It Gets Fatter: Notes From A Fat-Positive, Body-Positive Workshop
Workshop by Sara M. and Asam Ahmad of the It Gets Fatter Project
Notes by Jorge Antonio Vallejos
September 2013 saw Ryerson University Student Union put on Xpressions Against Oppression Week.
One of the workshops was It Gets Fatter facilitated by Sara M. and Asam Ahmad of the It Gets Fatter project.
Asam introduced himself and started with a question (Sara was running a little late):
What does fat mean as [to] a person of colour?
Asam mentioned the history of the group It Gets Fatter and their website: It Gets Fatter. He followed by talking about his history of having issues with his body and never seeing himself (a person of colour) represented in talks about fat positivity and combatting fat-phobia; because of this Asam talked of preference given to Indigenous Peoples, People of Colour, and women during the workshop. Half the room was people of colour which had me feeling comfortable.
We did a check in to see how people were doing and then a go around to share names and preferred pronouns.
Asam asked, “How many people have heard of fat phobia? Can someone define it for me?”
Definition of fat phobia that we, the group, came up with: the fear and hatred and fat bodies.
Fat phobia is systemic. Everyday you hear of how bodies are supposed to be. Example: the size of airplane seats; TTC (transit) turn styles; clothes for bigger bodies being more expensive…
Consensus was formed from workshop participants on what can be shared and how people are treated during sharing
* Treat others how they want to be treated
* Use “I” statements
* Everyone is an expert in their own lived experience. Example: oppression is not transferable.
* Confidentiality: what you learn at the workshop can be shared but do not share peoples stories and names.
* Multiple Truths can exist in this room
* Step Up, Step Back: If you are someone who dominates take a step back; if you are a very quiet person, you are encouraged to step up. If you do not identify as fat and are in a fat positive or fat phobia workshop take a step back. If you are white and in an anti-racism workshop step back. If you are a man an in a violence against women workshop step back…
* Recognize your identities and privileges (examples in the paragraph above)
* Self Care: if you need to walk out of the workshop for any reason then do so; no permission is required
Asam writes “FAT” on a board and asks the group “What do you think of when hearing this word?”
Peoples shared thoughts and Asam wrote words down:
Low Self Esteem
* Obseravation: Every word on the board was negative
* These words are everywhere: media, culture…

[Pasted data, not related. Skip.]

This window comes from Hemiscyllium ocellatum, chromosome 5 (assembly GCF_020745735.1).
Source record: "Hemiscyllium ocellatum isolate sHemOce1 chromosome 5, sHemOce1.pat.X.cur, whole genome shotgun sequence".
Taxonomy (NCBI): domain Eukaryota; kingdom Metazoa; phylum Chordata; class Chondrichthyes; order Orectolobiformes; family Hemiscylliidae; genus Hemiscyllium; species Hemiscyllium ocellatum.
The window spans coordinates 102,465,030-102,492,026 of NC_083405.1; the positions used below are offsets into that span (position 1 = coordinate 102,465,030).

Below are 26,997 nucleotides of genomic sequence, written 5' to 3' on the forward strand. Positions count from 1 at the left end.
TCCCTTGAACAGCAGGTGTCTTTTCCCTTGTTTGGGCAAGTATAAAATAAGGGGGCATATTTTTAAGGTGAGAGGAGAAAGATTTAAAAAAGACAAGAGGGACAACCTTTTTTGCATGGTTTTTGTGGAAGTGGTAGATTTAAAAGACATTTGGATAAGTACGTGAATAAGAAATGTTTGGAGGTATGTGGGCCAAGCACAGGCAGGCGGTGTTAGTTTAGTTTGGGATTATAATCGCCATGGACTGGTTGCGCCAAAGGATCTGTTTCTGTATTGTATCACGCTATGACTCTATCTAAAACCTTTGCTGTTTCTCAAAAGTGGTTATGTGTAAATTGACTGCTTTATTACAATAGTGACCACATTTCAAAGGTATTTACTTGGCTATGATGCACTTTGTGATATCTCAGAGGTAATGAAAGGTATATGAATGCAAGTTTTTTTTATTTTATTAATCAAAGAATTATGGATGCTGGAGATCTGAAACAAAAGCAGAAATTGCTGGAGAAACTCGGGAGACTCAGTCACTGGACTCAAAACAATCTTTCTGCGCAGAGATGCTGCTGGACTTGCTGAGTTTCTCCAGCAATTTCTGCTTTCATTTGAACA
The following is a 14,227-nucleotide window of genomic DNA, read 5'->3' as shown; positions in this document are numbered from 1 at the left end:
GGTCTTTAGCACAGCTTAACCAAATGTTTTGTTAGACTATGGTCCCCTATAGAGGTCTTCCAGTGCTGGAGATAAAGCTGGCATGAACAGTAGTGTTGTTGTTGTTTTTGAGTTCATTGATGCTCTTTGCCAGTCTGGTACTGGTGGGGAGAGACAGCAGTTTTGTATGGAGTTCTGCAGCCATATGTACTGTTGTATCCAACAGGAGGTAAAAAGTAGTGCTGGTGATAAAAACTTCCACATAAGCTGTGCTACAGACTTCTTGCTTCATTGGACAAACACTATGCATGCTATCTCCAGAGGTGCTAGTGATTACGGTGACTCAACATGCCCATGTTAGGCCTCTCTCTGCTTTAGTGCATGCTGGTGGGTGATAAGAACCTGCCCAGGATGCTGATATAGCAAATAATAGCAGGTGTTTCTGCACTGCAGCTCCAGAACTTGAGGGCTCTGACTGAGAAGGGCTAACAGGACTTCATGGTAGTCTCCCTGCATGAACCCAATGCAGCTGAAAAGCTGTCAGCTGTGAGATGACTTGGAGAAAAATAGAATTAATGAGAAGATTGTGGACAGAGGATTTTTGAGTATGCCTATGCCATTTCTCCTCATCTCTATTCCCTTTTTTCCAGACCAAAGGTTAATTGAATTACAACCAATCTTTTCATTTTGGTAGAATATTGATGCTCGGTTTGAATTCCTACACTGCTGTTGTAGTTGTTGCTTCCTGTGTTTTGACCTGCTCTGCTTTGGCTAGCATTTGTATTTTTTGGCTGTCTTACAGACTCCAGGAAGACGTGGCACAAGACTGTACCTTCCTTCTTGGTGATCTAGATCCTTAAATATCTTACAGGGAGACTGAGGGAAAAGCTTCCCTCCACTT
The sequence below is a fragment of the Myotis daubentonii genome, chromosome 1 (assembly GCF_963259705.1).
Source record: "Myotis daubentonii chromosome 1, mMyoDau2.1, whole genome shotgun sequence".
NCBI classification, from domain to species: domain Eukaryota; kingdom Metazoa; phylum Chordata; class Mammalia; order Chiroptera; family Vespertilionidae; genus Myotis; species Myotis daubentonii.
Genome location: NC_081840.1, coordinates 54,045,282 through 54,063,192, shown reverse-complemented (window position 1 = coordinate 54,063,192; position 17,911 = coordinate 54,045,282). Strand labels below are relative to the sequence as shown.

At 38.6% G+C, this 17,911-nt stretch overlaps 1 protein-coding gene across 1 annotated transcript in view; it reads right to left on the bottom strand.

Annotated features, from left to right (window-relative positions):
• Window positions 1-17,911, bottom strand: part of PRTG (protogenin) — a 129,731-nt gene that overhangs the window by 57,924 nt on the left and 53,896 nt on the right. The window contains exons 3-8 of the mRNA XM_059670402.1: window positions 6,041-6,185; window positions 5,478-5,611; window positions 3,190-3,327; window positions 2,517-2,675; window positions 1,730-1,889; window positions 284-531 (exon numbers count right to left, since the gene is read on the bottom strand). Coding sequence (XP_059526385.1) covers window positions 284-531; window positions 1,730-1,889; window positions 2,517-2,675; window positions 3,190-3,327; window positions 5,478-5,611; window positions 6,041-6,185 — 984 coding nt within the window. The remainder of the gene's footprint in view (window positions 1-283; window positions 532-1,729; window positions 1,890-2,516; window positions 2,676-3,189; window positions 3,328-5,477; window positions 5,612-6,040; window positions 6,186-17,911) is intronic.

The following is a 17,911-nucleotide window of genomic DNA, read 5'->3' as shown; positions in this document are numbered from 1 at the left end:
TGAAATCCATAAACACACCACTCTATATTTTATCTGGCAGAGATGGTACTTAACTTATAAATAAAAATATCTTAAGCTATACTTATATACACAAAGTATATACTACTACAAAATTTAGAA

* “It’s important for us [fat peeps] to use that word and reclaim it,” said Asam. He feels strongly about encouraging others to use it if they identify as fat.
* Different communities have relations with the word “FAT”. Example: big boned, thick…
It Gets Fatter Project
* IGF = submissions based community of TUMBLR. Video submission by Miss Queenly (Being Fat, Queer, and Poor) shown:
* Why not celebrate the way we are and the bodies we have right now?
* Combatting the idea and slogan “It Gets Better”
* Assumption: your looks represent your health
* Good critique of media industry
* BMI (body mass index) makes no sense at all
* Exposing and exploring normalization of certain bodies over others eg. white vs Black
* Reminder: “Doctors aren’t God and they work for us…We should be a lot more critical of the medical industry and doctors,” said Sara.
* Diet industry propogates lies
* “Research has shown that you can’t know anything about anybody’s health by just looking at them,” said Sara.
* Stories shared of family being fat phobic
* Strangers thinking they have licence to tell people why they are fat
* Western culture isn’t the only culture! Many cultures celebrate fatness
* Western perspective: Fat = Bad
* Take note, do research, of cultures and their views of bodies prior to colonization
* Fat phobia affects everyone: “It’s never just fat people affected by these discourses,” said Sara.
Video: Self Love Is Hard (But Totally Worth It)
Participants sat in two circles talked about what they learned and about two charts written up during the workshop: Self Love chart and Trauma chart.
Participants shared their thoughts on the workshop and gave thanks to the organizers and facilitators.
I support fat-identified people, but I still have a lot of internalized (and sometimes externalized) fatphobia to work on.
Thanks so much for posting such an honest comment.
I think we all have to deal with, and work on, internalized and “sometimes externalized” fat phobia. It’s part of our unlearning process.
Peace, prayers, poetry,
Jorge Antonio Vallejos
Black Coffee Poet